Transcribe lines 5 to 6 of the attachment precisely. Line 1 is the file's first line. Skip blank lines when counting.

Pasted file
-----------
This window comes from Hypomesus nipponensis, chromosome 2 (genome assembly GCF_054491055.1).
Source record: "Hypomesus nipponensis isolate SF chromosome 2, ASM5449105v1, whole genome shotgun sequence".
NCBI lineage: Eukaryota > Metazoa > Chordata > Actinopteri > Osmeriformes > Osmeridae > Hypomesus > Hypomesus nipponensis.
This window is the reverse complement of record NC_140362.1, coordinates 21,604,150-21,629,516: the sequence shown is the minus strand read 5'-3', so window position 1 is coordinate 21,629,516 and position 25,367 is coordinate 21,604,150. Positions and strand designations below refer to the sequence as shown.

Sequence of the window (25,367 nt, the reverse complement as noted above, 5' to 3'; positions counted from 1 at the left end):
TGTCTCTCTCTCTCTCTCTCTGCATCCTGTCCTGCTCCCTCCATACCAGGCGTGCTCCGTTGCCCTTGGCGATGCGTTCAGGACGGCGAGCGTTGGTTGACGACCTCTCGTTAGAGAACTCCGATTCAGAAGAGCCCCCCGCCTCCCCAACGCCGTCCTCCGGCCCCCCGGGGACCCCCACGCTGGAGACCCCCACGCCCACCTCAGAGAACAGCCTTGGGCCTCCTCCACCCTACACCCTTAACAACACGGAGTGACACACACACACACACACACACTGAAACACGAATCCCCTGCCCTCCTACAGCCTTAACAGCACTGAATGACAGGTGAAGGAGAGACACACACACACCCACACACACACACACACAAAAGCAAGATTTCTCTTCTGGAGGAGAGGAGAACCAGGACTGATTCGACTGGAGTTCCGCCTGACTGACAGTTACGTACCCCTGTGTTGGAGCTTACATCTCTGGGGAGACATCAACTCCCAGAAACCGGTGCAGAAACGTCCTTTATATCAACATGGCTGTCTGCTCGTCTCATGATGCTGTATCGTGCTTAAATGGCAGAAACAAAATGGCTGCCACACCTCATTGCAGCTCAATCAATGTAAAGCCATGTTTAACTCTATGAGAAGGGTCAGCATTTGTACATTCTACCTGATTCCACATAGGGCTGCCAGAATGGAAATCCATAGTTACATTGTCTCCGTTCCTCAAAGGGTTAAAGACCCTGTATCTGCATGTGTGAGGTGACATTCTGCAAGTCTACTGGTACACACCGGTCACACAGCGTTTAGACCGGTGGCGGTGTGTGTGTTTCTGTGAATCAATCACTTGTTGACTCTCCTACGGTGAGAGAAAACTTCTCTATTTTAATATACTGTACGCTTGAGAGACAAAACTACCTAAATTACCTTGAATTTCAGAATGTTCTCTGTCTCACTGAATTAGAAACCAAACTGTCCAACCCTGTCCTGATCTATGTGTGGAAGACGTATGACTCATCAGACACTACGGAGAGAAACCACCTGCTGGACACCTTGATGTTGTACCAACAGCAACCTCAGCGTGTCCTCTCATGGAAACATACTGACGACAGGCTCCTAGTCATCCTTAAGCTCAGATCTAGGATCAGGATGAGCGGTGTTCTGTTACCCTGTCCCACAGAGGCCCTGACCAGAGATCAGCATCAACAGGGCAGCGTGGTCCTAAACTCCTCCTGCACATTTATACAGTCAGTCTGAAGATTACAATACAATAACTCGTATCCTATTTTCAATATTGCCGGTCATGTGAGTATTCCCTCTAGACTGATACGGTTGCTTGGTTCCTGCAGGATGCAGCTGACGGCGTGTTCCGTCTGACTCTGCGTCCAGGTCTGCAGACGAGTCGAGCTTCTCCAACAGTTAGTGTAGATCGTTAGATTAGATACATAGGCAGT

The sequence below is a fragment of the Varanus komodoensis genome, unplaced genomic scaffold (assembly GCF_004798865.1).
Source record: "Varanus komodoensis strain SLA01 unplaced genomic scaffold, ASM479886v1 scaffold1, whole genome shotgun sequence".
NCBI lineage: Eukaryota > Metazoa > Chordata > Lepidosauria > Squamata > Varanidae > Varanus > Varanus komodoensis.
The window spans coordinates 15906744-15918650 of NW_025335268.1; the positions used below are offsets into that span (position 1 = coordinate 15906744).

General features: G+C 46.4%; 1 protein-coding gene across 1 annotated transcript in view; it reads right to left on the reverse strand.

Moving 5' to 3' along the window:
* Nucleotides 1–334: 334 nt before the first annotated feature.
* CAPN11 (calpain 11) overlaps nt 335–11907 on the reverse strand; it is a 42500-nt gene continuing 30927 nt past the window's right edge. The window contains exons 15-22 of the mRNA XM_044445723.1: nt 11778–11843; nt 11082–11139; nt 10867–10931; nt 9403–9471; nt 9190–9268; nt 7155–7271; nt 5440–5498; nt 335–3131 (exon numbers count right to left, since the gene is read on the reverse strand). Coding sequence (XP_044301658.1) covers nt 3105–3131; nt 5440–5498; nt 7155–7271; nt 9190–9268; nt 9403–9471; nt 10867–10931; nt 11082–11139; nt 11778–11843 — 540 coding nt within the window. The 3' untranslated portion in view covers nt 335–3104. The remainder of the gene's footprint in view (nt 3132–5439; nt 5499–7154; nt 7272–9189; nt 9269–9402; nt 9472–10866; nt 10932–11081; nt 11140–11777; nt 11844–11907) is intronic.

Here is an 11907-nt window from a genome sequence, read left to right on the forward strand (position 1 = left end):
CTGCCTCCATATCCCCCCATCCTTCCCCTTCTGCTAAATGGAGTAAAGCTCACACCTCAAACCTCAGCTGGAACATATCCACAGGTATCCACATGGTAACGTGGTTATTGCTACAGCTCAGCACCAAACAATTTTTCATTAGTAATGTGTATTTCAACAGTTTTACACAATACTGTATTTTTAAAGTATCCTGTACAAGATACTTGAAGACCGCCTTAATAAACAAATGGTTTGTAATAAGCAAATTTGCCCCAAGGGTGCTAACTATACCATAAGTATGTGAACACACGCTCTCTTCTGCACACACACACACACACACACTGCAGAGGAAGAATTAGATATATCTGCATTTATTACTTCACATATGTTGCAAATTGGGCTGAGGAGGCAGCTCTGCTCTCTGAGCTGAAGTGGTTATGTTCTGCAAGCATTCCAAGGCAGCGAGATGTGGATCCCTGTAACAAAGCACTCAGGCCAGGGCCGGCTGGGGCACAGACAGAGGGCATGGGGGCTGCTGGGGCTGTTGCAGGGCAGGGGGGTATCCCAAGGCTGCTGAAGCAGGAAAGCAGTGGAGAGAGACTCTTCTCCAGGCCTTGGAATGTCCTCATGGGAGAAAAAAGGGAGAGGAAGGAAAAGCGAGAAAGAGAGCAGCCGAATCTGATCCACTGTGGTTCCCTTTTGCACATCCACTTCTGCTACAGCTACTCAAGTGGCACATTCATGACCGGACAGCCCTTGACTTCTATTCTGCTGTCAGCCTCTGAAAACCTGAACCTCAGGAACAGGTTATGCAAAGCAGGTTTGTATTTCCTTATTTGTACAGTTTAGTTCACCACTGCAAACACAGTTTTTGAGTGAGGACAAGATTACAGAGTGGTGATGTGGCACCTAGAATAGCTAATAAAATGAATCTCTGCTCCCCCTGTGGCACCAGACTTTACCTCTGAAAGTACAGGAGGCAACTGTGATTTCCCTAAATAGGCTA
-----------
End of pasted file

Sequence of the window (25,367 nt, the reverse complement as noted above, 5' to 3'; positions counted from 1 at the left end):
TGTCTCTCTCTCTCTCTCTCTGCATCCTGTCCTGCTCCCTCCATACCAGGCGTGCTCCGTTGCCCTTGGCGATGCGTTCAGGACGGCGAGCGTTGGTTGACGACCTCTCGTTAGAGAACTCCGATTCAGAAGAGCCCCCCGCCTCCCCAACGCCGTCCTCCGGCCCCCCGGGGACCCCCACGCTGGAGACCCCCACGCCCACCTCAGAGAACAGCCTTGGGCCTCCTCCACCCTACACCCTTAACAACACGGAGTGACACACACACACACACACACACTGAAACACGAATCCCCTGCCCTCCTACAGCCTTAACAGCACTGAATGACAGGTGAAGGAGAGACACACACACACCCACACACACACACACACAAAAGCAAGATTTCTCTTCTGGAGGAGAGGAGAACCAGGACTGATTCGACTGGAGTTCCGCCTGACTGACAGTTACGTACCCCTGTGTTGGAGCTTACATCTCTGGGGAGACATCAACTCCCAGAAACCGGTGCAGAAACGTCCTTTATATCAACATGGCTGTCTGCTCGTCTCATGATGCTGTATCGTGCTTAAATGGCAGAAACAAAATGGCTGCCACACCTCATTGCAGCTCAATCAATGTAAAGCCATGTTTAACTCTATGAGAAGGGTCAGCATTTGTACATTCTACCTGATTCCACATAGGGCTGCCAGAATGGAAATCCATAGTTACATTGTCTCCGTTCCTCAAAGGGTTAAAGACCCTGTATCTGCATGTGTGAGGTGACATTCTGCAAGTCTACTGGTACACACCGGTCACACAGCGTTTAGACCGGTGGCGGTGTGTGTGTTTCTGTGAATCAATCACTTGTTGACTCTCCTACGGTGAGAGAAAACTTCTCTATTTTAATATACTGTACGCTTGAGAGACAAAACTACCTAAATTACCTTGAATTTCAGAATGTTCTCTGTCTCACTGAATTAGAAACCAAACTGTCCAACCCTGTCCTGATCTATGTGTGGAAGACGTATGACTCATCAGACACTACGGAGAGAAACCACCTGCTGGACACCTTGATGTTGTACCAACAGCAACCTCAGCGTGTCCTCTCATGGAAACATACTGACGACAGGCTCCTAGTCATCCTTAAGCTCAGATCTAGGATCAGGATGAGCGGTGTTCTGTTACCCTGTCCCACAGAGGCCCTGACCAGAGATCAGCATCAACAGGGCAGCGTGGTCCTAAACTCCTCCTGCACATTTATACAGTCAGTCTGAAGATTACAATACAATAACTCGTATCCTATTTTCAATATTGCCGGTCATGTGAGTATTCCCTCTAGACTGATACGGTTGCTTGGTTCCTGCAGGATGCAGCTGACGGCGTGTTCCGTCTGACTCTGCGTCCAGGTCTGCAGACGAGTCGAGCTTCTCCAACAGTTAGTGTAGATCGTTAGATTAGATACATAGGCAGT